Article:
When you enter the offices of Zaman newspaper in Istabul, you’re greeted by large block letters represented the five W’s and one H of journalism, as well as an additional structure: +1T. The T stands for “Tasarim,” or Design, and underscores the fact that this is an organization that sees design as a fundamental building block of its mission.
Fevzi Yazici is the design director at Zaman, the leading newspaper in Turkey. The paper is printed in 10 languages and has been winning SND awards every year since its redesign in 2001. Yazici is also the chief architect of Newspaper Design Days, an inspirational weeklong symposium sponsored by Vodaphone that attracts hundreds of students from all over Turkey. Its goal is to teach design to journalism students, and journalism to design students. Yazici and Zaman art director Selim Şimșiroğlu lead the event. As students were building mockups during an exercise this week I had a chance to sit down with Yazici to get his views:
Tell me about the origins of Design Days nine years ago.
It started with an idea. Journalism students have a missing part – which is design. Art students have missing part, which is journalism. We need to get them together to fix the problem. Designers have to be journalists in this business. That’s our goal. The first year we had 35 students. Then it became 70, 90, and for the last 3-4 years we’ve had more than 300 students. One year we received 2,000 applications.
What’s your SND story?
In my college years (at Mimar Sinan Fine Arts University in Istanbul), I was working part-time for Zaman. I was 18-19, I saw The Book at school, and we were reviewing the designs, saying how this is good, we have to do this. Just discussing it with with my fiends, thinking ‘That’s the way we have to go.’
After the redesign in 2001 we wanted to share our work with people outside Turkey. Michael Keegan of the Washington Post suggested we enter the competition. The first year we didn’t send very many pages because we had no idea what to expect. But we collected our best works and sent them in and we received three awards, one of which was a Silver medal. In 2008 we received 42, placed in the top five. It was a big accomplishment for us.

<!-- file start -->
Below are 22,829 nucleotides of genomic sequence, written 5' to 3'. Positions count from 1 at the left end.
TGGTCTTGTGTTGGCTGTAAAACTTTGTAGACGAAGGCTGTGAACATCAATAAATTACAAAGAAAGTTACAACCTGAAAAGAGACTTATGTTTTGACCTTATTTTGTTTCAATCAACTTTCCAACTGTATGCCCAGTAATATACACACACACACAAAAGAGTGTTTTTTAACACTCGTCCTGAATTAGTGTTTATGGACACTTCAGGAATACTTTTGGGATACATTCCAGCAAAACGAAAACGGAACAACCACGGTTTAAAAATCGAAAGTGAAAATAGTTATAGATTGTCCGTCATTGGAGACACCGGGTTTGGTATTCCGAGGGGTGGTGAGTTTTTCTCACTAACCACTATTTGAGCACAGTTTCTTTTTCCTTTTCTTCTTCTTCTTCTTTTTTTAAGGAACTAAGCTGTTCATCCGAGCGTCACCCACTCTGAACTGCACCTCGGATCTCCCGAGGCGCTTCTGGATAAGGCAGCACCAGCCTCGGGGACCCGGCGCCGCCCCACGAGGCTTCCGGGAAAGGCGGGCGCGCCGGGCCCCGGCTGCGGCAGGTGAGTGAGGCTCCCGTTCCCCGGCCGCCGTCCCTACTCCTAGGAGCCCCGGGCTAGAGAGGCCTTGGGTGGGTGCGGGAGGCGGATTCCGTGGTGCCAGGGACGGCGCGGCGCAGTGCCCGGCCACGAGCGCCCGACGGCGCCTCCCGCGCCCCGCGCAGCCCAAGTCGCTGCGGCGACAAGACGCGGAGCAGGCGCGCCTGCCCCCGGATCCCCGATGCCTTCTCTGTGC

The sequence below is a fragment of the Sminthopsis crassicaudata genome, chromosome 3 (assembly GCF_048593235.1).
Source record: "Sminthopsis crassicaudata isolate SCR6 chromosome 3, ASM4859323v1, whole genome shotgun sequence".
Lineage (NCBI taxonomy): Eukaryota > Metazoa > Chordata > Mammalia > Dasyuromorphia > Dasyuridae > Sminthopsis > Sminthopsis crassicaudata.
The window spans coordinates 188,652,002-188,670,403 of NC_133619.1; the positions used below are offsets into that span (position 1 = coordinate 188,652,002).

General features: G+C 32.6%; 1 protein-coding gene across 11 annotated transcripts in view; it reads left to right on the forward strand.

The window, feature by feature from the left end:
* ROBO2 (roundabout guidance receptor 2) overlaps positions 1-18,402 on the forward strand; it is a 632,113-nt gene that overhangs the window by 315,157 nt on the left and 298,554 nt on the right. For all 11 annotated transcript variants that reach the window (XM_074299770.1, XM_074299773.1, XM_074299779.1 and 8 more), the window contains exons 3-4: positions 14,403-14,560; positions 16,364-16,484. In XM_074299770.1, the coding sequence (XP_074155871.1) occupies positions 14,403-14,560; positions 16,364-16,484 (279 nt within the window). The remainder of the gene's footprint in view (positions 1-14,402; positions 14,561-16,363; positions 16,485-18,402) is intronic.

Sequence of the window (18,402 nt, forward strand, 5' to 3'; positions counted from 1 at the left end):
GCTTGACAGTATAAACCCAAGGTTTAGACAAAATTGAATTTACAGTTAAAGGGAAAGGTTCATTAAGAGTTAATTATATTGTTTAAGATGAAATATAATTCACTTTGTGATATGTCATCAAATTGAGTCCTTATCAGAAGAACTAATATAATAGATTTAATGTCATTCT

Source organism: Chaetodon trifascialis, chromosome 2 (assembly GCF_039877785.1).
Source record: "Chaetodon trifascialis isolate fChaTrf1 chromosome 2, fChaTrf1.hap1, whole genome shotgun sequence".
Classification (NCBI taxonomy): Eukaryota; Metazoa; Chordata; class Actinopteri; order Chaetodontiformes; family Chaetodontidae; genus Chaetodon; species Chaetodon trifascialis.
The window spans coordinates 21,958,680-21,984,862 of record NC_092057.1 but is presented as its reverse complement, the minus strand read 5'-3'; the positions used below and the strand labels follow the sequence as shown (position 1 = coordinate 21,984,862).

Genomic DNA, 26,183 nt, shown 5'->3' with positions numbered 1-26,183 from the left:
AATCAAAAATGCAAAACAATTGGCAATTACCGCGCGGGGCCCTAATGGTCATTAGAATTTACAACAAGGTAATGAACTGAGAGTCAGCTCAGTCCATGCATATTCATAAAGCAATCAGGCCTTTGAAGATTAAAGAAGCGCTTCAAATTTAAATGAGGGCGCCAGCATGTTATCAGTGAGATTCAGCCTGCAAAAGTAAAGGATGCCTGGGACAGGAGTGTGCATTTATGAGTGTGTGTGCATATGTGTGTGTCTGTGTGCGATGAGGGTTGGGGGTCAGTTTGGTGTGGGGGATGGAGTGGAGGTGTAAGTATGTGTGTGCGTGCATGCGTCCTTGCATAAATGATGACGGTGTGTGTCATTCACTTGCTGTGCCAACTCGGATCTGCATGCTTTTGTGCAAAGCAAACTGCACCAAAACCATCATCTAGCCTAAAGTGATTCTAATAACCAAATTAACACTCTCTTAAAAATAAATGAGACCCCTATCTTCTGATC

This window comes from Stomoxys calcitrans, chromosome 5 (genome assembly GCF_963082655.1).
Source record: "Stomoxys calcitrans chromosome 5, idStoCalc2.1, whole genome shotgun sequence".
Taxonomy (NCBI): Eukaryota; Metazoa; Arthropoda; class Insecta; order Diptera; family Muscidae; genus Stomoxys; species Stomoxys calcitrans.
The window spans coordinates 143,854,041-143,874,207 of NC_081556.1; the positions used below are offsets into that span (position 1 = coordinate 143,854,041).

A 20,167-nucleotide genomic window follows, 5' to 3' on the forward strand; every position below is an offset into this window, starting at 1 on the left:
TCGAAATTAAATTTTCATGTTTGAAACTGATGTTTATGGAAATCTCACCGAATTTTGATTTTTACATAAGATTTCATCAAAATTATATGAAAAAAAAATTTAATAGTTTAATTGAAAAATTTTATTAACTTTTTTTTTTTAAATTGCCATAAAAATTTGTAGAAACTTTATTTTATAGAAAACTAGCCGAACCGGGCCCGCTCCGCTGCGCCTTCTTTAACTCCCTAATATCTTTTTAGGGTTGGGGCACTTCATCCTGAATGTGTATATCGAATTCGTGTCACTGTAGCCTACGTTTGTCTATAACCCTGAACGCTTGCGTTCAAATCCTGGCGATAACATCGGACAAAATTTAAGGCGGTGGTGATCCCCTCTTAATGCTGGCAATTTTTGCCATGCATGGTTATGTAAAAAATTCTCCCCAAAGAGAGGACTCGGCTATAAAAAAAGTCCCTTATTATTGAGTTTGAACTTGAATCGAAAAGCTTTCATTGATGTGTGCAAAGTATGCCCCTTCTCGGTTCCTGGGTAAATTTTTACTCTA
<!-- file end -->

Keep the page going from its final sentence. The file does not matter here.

What is the Zaman philosophy toward design?
Simple, strong design, not too much. Compared to U.S. papers we use more color but in Turkey, the newspapers are really colorful. They believe it works. But we believe that to be seen as a quality paper we need strong visuals, and need to give them space to express themselves. We let photographs express themselves. We want to reflect our identity through design.
What about the overall news design landscape in Turkey?
There is a problem. The people who design newspapers in Turkey are not designers. They say they’re journalists, but often they have no idea about typography, photography.
I studied and teach design at a journalism school. I tell students, ‘You might not become a designer. But imagine if you become editor-in-chief. You have to know everything about design, how to distinguish between good and bad. Our top editors have no idea what good design is. They have no idea about modular design. You cannot understand where one story begins and another ends. That’s a big problem. At Zaman, we are lucky to have an editor-in-chief, Ekrem Dumanli, who knows the importance of design.
When we redesigned Zaman, people in the market said ‘It’s not going to work in Turkey.’ After the redesign proved a success, the same people asked us for help. And we’ve helped. We have loyal readers. That’s not just because of design, it’s because they believe in this newspaper.